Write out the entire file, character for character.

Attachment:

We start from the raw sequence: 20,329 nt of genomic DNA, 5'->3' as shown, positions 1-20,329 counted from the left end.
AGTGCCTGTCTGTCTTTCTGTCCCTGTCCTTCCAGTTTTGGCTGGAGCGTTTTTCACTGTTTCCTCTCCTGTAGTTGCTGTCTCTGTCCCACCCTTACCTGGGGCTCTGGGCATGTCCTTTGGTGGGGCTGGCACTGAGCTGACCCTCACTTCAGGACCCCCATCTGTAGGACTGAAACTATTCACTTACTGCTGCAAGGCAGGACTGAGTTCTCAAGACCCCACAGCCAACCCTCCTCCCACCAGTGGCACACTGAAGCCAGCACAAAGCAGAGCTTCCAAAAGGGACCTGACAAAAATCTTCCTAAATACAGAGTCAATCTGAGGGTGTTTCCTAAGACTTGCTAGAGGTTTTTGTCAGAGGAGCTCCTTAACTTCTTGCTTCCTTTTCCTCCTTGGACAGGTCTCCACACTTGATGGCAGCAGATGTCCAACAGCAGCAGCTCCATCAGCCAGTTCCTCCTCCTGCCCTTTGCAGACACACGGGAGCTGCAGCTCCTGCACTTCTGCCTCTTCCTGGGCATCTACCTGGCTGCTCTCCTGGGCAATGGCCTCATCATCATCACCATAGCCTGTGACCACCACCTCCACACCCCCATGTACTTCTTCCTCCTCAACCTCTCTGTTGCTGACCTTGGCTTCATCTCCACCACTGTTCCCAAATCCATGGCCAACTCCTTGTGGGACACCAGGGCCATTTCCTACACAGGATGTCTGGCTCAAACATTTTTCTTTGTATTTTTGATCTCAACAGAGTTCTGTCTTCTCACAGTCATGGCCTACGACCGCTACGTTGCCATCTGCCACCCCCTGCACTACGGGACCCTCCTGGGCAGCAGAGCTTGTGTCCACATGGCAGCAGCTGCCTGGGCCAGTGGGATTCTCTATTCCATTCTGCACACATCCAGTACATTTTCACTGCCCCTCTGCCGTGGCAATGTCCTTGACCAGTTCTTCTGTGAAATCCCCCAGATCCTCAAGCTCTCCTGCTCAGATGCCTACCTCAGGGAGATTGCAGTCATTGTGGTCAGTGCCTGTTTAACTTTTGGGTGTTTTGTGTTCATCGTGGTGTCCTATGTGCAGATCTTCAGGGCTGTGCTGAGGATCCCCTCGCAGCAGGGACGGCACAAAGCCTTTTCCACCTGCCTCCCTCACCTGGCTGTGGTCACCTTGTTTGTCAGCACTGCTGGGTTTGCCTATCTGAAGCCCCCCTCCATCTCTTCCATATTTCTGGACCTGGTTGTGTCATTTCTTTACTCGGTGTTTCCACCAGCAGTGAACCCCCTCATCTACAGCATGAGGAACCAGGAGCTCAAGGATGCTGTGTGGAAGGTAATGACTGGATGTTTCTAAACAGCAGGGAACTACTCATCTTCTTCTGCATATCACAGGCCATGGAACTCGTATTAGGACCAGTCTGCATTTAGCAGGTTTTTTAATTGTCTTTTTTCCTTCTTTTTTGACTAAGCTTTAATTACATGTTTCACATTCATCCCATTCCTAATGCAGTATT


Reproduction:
We start from the raw sequence: 20,329 nt of genomic DNA, 5'->3' as shown, positions 1-20,329 counted from the left end.
AGTGCCTGTCTGTCTTTCTGTCCCTGTCCTTCCAGTTTTGGCTGGAGCGTTTTTCACTGTTTCCTCTCCTGTAGTTGCTGTCTCTGTCCCACCCTTACCTGGGGCTCTGGGCATGTCCTTTGGTGGGGCTGGCACTGAGCTGACCCTCACTTCAGGACCCCCATCTGTAGGACTGAAACTATTCACTTACTGCTGCAAGGCAGGACTGAGTTCTCAAGACCCCACAGCCAACCCTCCTCCCACCAGTGGCACACTGAAGCCAGCACAAAGCAGAGCTTCCAAAAGGGACCTGACAAAAATCTTCCTAAATACAGAGTCAATCTGAGGGTGTTTCCTAAGACTTGCTAGAGGTTTTTGTCAGAGGAGCTCCTTAACTTCTTGCTTCCTTTTCCTCCTTGGACAGGTCTCCACACTTGATGGCAGCAGATGTCCAACAGCAGCAGCTCCATCAGCCAGTTCCTCCTCCTGCCCTTTGCAGACACACGGGAGCTGCAGCTCCTGCACTTCTGCCTCTTCCTGGGCATCTACCTGGCTGCTCTCCTGGGCAATGGCCTCATCATCATCACCATAGCCTGTGACCACCACCTCCACACCCCCATGTACTTCTTCCTCCTCAACCTCTCTGTTGCTGACCTTGGCTTCATCTCCACCACTGTTCCCAAATCCATGGCCAACTCCTTGTGGGACACCAGGGCCATTTCCTACACAGGATGTCTGGCTCAAACATTTTTCTTTGTATTTTTGATCTCAACAGAGTTCTGTCTTCTCACAGTCATGGCCTACGACCGCTACGTTGCCATCTGCCACCCCCTGCACTACGGGACCCTCCTGGGCAGCAGAGCTTGTGTCCACATGGCAGCAGCTGCCTGGGCCAGTGGGATTCTCTATTCCATTCTGCACACATCCAGTACATTTTCACTGCCCCTCTGCCGTGGCAATGTCCTTGACCAGTTCTTCTGTGAAATCCCCCAGATCCTCAAGCTCTCCTGCTCAGATGCCTACCTCAGGGAGATTGCAGTCATTGTGGTCAGTGCCTGTTTAACTTTTGGGTGTTTTGTGTTCATCGTGGTGTCCTATGTGCAGATCTTCAGGGCTGTGCTGAGGATCCCCTCGCAGCAGGGACGGCACAAAGCCTTTTCCACCTGCCTCCCTCACCTGGCTGTGGTCACCTTGTTTGTCAGCACTGCTGGGTTTGCCTATCTGAAGCCCCCCTCCATCTCTTCCATATTTCTGGACCTGGTTGTGTCATTTCTTTACTCGGTGTTTCCACCAGCAGTGAACCCCCTCATCTACAGCATGAGGAACCAGGAGCTCAAGGATGCTGTGTGGAAGGTAATGACTGGATGTTTCTAAACAGCAGGGAACTACTCATCTTCTTCTGCATATCACAGGCCATGGAACTCGTATTAGGACCAGTCTGCATTTAGCAGGTTTTTTAATTGTCTTTTTTCCTTCTTTTTTGACTAAGCTTTAATTACATGTTTCACATTCATCCCATTCCTAATGCAGTATT